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More about: Chabad, Freedom of Religion, Religion & Holidays, Yom Kippur

European Aid to the Middle East Is Shaped by a Political Agenda

Feb. 18 2019

The EU’s European Civil Protection and Humanitarian Aid Operations Unit dispenses millions of dollars in economic and humanitarian assistance to dozens of countries every year. Although it claims to operate on principles of strict neutrality, independent of any political motivation and giving priority to the neediest cases, a look at its activities in the Middle East suggests an entirely different approach, as Hillel Frisch writes:

[T]he Middle East is the overwhelming beneficiary of EU humanitarian aid—nearly 1 billion of just over 1.4 billion euros. . . . The bulk of the funds goes toward meeting the costs of assistance to Syrian refugees, followed by smaller sums to Iraq, Yemen, “Palestine,” and North Africa. Sub-Saharan Africa, by contrast, receives less than one-third of that amount. The problem with such allocations is that the overwhelming majority of people living in dire poverty reside in sub-Saharan Africa, India, and Bangladesh. . . . The Palestinians, who are richer on average than those living in the poorest states of the world, . . . receive over six euros per capita, while the populations of the poorest states receive less than one-eighth of that amount. . . .

Even less defensible is the EU’s claim to political neutrality. Its favoritism toward the Palestinians on this score is visible as soon as one enters terms into the general search function on the European Commission’s website. Enter “Palestine” and you get 20,737 results. Enter “Ethiopia” and you get almost the same figure, despite massive differences in population size (Ethiopia’s 100 million versus fewer than 5 million Palestinians), geographic expanse (Ethiopia is 50 times the size of “Palestine”), and degree of sheer suffering. The Syrian crisis, which is said to have led to the loss of a half-million lives, merits not many more site results than “Palestine.”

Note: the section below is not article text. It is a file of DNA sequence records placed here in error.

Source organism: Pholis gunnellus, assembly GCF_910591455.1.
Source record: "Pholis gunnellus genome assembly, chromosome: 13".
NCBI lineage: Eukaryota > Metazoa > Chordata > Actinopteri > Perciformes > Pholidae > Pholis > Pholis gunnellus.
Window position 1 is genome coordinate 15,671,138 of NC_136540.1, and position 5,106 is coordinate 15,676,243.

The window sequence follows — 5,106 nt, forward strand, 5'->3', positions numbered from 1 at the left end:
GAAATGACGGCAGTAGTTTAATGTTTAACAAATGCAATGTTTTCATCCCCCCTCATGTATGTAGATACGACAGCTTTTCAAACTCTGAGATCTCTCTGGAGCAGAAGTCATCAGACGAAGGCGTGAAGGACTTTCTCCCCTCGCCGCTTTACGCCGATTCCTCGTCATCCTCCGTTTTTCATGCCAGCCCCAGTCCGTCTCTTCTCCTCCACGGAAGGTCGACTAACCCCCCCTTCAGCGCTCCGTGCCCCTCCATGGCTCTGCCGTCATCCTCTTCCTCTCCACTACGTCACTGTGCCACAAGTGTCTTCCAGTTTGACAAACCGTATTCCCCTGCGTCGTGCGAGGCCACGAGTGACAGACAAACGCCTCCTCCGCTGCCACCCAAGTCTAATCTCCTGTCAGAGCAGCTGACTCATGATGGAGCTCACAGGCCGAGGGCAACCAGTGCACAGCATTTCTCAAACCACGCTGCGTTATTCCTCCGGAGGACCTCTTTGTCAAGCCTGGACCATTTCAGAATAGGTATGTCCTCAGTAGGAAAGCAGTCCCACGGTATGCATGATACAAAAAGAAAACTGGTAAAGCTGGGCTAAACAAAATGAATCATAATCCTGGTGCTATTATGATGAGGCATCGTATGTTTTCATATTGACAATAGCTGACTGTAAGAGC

One of the foci of the website’s reports [on the Palestinians] is the plight of 35,000 Bedouin whom the EU assists, often in clear violation of the law, in Area C—the part of the West Bank under exclusive Israeli control. The hundreds of thousands of Bedouin in Sinai, however, the plight of whom is readily acknowledged even by Egyptian officials, gets no mention, even though Egypt is a recipient of EU aid. . . .

Clearly, the EU’s approach to aid allocation has nothing to do with impartiality, true social-welfare needs, or humanitarian considerations. [Instead], it favors allocations to Syrian refugees above Yemeni refugees because of the higher probability that Syrian refugees will find their way to Europe. . . . The recipients of European largesse who are next in line [to Syrians], in relative terms, are the Palestinians. [This particular policy] can be attributed primarily to the EU’s hostility toward Israel, its rightful historical claims, and its security needs.

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More about: Europe and Israel, European Union, Israel & Zionism, Palestinians